Ruben Amaro Jr. and the future of an organization

Sports Illustrated’s Ben Reiter posted an insightful column yesterday about the recent lack of success by the Phillies and Rays, who faced off in the 2008 World Series. I’ll incorporate elements of two of his points.

Reiter talks about the “human factor,” saying that by rebuilding, GM Ruben Amaro, Jr. would be admitting he’s failed to do his job after inheriting a World Series-winning team. And there’s a lot of truth to that. The club’s postseason success waned, moving backwards one step every year from 2009 to 2012, culminating in missing the playoffs altogether one year after winning 102 games.

Reiter also mentions how demanding Phillies fans are. If the team were to ship out the stars who contributed to the not-so-long-ago successes, the stands might empty out:

Even with the team’s struggles this season, it still ranks 10th, as fans are still drawn to Citizens Bank Bark by their recent positive memories, and to see the longtime stalwarts who contributed to them. If any club has an incentive to hold onto its stars as long as possible, and to profit off the gate receipts those stars still produce, it is Philadelphia.

This creates an interesting dynamic. The team wants to do well long-term, but in order to keep a job — and to keep money coming in — Amaro can’t move too many players. But hasn’t the management of money just perpetuated the need to spend?

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The buy/sell quandary

At present, the Phillies are in a quandary. It seems no one hasn’t mentioned the aging core, so I’ll give that little time. Here are the options the Phillies have:

1. Buy
The Phillies have the option to buy — perhaps someone for the bullpen — in an attempt to make one last push with this core. At present, this would seem to be the worst, and least likely, strategy. In the past, buying big names hasn’t worked out so well in the long-term, and the club has not benefited by going to the World Series from such a deal since 2009. Of course, that was a fantastic deal in picking up Lee, but that sort of move has not been the norm, and there doesn’t seem to be anyone on the market with that kind of potential to make a comparable impact.

Waiting until waivers may be one of the best ways to improve by “buying” in a sense, without having to give up young talent. As it stands, I am far from suggesting that the team would be better off mortgaging the future for an unlikely World Series run this year (a current projection from gives the Phillies a 7.4 percent chance of making the playoffs). Waiting to buy until waivers, whether or not the club decides to sell, would not be a terrible thing.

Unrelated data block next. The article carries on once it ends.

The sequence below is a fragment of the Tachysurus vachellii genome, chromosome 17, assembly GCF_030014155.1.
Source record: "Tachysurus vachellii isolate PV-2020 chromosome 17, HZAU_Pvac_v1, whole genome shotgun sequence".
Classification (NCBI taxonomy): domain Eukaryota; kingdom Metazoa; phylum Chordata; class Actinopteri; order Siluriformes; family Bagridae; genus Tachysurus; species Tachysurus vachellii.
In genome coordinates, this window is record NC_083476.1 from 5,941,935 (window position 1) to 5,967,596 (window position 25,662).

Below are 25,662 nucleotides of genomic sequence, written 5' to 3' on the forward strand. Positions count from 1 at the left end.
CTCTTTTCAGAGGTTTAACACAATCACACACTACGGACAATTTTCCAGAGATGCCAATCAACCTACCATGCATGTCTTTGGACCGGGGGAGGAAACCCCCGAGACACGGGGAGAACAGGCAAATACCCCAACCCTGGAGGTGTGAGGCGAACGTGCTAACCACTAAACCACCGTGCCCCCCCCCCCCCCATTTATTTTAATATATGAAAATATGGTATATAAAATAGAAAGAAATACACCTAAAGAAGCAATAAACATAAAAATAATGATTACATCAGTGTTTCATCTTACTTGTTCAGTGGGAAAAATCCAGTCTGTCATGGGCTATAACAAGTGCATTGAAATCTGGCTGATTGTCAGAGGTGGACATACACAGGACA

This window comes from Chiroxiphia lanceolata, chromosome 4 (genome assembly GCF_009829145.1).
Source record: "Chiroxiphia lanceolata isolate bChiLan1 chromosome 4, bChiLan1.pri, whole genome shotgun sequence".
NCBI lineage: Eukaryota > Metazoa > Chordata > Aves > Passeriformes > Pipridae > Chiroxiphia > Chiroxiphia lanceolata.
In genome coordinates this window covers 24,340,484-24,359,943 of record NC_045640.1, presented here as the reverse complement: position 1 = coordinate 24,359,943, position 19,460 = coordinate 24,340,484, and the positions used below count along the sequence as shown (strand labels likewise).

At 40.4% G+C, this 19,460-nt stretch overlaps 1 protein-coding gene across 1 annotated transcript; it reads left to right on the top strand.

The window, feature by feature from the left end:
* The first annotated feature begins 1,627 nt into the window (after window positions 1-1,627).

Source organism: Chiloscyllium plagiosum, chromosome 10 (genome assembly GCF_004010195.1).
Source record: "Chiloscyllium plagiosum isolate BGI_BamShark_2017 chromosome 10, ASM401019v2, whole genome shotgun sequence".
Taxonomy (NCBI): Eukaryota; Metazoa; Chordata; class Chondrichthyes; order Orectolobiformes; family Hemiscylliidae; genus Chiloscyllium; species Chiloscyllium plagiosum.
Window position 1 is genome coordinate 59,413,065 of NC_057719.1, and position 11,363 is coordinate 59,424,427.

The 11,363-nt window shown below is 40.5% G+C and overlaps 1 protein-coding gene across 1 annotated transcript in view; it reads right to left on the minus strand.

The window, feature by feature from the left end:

2. Sell
The club could sell some of the older players — those on the trading block — and get back some younger talent for the future. Obviously, this route means the club doesn’t believe they have a shot at the playoffs this year. This won’t happen right away, but it could happen if the team loses this series to the White Sox.

I would like to argue, however, that if the Phillies were to sell and get back some of the right pieces, it could keep the team on even keel for this year, but put them in a better position for years to come. There are two ways to go about this — implode or retool.

3. Hold firm as long as possible
Hold firm, and determine just before the trade deadline. This may be the likeliest, because the team is unlikely to hold pat. They’ll likely refer to option 1 or 2 right before the deadline, depending on the situation at that time. Ruben Amaro, Jr. has showed he likes to make moves; the Phillies are likely to end up on one side of the table or the other. If they can avoid reckless decisions, it will have been at least a somewhat successful month.

This decision is more difficult to make this year, as the club has the perception it can compete. The Phillies are 7.5 games back and under .500, but still in a better position than this time last year.

This could be a bumpy ride. Hold onto your seats.